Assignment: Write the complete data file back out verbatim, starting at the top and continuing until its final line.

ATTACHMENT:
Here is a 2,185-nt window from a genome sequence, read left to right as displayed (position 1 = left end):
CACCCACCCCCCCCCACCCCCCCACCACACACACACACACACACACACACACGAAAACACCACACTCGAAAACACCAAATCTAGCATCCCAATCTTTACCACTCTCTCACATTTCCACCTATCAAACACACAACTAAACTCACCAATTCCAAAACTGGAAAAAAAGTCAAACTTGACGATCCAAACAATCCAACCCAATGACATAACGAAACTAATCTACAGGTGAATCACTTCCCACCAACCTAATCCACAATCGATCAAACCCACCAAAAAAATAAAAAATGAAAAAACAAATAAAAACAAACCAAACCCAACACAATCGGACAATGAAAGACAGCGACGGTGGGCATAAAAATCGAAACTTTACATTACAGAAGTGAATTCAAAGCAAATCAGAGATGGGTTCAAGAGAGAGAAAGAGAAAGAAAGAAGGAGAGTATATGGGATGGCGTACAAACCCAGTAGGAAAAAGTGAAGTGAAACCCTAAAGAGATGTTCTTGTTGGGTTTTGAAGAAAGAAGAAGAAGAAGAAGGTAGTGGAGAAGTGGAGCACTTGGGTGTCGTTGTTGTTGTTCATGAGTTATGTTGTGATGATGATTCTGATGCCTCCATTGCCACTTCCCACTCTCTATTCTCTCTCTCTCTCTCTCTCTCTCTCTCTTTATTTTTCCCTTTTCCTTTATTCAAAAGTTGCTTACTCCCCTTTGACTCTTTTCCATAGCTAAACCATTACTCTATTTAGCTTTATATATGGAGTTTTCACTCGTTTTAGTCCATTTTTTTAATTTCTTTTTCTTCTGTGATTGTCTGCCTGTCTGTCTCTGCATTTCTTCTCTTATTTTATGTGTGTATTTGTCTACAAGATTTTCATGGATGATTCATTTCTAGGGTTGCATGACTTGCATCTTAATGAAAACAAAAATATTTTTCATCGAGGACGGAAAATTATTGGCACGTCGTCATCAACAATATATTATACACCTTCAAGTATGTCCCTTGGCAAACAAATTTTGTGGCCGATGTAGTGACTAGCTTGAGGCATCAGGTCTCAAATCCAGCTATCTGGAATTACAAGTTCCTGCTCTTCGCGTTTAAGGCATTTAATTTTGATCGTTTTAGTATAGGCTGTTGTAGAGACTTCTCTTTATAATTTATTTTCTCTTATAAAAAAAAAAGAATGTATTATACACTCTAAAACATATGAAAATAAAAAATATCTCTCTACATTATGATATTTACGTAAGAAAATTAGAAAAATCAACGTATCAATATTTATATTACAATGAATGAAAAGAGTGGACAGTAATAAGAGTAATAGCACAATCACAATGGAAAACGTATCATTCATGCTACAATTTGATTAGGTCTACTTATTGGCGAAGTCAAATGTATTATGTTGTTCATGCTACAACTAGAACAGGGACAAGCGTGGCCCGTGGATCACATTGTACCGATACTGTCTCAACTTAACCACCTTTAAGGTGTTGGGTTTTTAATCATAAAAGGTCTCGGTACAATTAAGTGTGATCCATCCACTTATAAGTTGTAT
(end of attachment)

Here is a 2,185-nt window from a genome sequence, read left to right as displayed (position 1 = left end):
CACCCACCCCCCCCCACCCCCCCACCACACACACACACACACACACACACACGAAAACACCACACTCGAAAACACCAAATCTAGCATCCCAATCTTTACCACTCTCTCACATTTCCACCTATCAAACACACAACTAAACTCACCAATTCCAAAACTGGAAAAAAAGTCAAACTTGACGATCCAAACAATCCAACCCAATGACATAACGAAACTAATCTACAGGTGAATCACTTCCCACCAACCTAATCCACAATCGATCAAACCCACCAAAAAAATAAAAAATGAAAAAACAAATAAAAACAAACCAAACCCAACACAATCGGACAATGAAAGACAGCGACGGTGGGCATAAAAATCGAAACTTTACATTACAGAAGTGAATTCAAAGCAAATCAGAGATGGGTTCAAGAGAGAGAAAGAGAAAGAAAGAAGGAGAGTATATGGGATGGCGTACAAACCCAGTAGGAAAAAGTGAAGTGAAACCCTAAAGAGATGTTCTTGTTGGGTTTTGAAGAAAGAAGAAGAAGAAGAAGGTAGTGGAGAAGTGGAGCACTTGGGTGTCGTTGTTGTTGTTCATGAGTTATGTTGTGATGATGATTCTGATGCCTCCATTGCCACTTCCCACTCTCTATTCTCTCTCTCTCTCTCTCTCTCTCTCTCTTTATTTTTCCCTTTTCCTTTATTCAAAAGTTGCTTACTCCCCTTTGACTCTTTTCCATAGCTAAACCATTACTCTATTTAGCTTTATATATGGAGTTTTCACTCGTTTTAGTCCATTTTTTTAATTTCTTTTTCTTCTGTGATTGTCTGCCTGTCTGTCTCTGCATTTCTTCTCTTATTTTATGTGTGTATTTGTCTACAAGATTTTCATGGATGATTCATTTCTAGGGTTGCATGACTTGCATCTTAATGAAAACAAAAATATTTTTCATCGAGGACGGAAAATTATTGGCACGTCGTCATCAACAATATATTATACACCTTCAAGTATGTCCCTTGGCAAACAAATTTTGTGGCCGATGTAGTGACTAGCTTGAGGCATCAGGTCTCAAATCCAGCTATCTGGAATTACAAGTTCCTGCTCTTCGCGTTTAAGGCATTTAATTTTGATCGTTTTAGTATAGGCTGTTGTAGAGACTTCTCTTTATAATTTATTTTCTCTTATAAAAAAAAAAGAATGTATTATACACTCTAAAACATATGAAAATAAAAAATATCTCTCTACATTATGATATTTACGTAAGAAAATTAGAAAAATCAACGTATCAATATTTATATTACAATGAATGAAAAGAGTGGACAGTAATAAGAGTAATAGCACAATCACAATGGAAAACGTATCATTCATGCTACAATTTGATTAGGTCTACTTATTGGCGAAGTCAAATGTATTATGTTGTTCATGCTACAACTAGAACAGGGACAAGCGTGGCCCGTGGATCACATTGTACCGATACTGTCTCAACTTAACCACCTTTAAGGTGTTGGGTTTTTAATCATAAAAGGTCTCGGTACAATTAAGTGTGATCCATCCACTTATAAGTTGTAT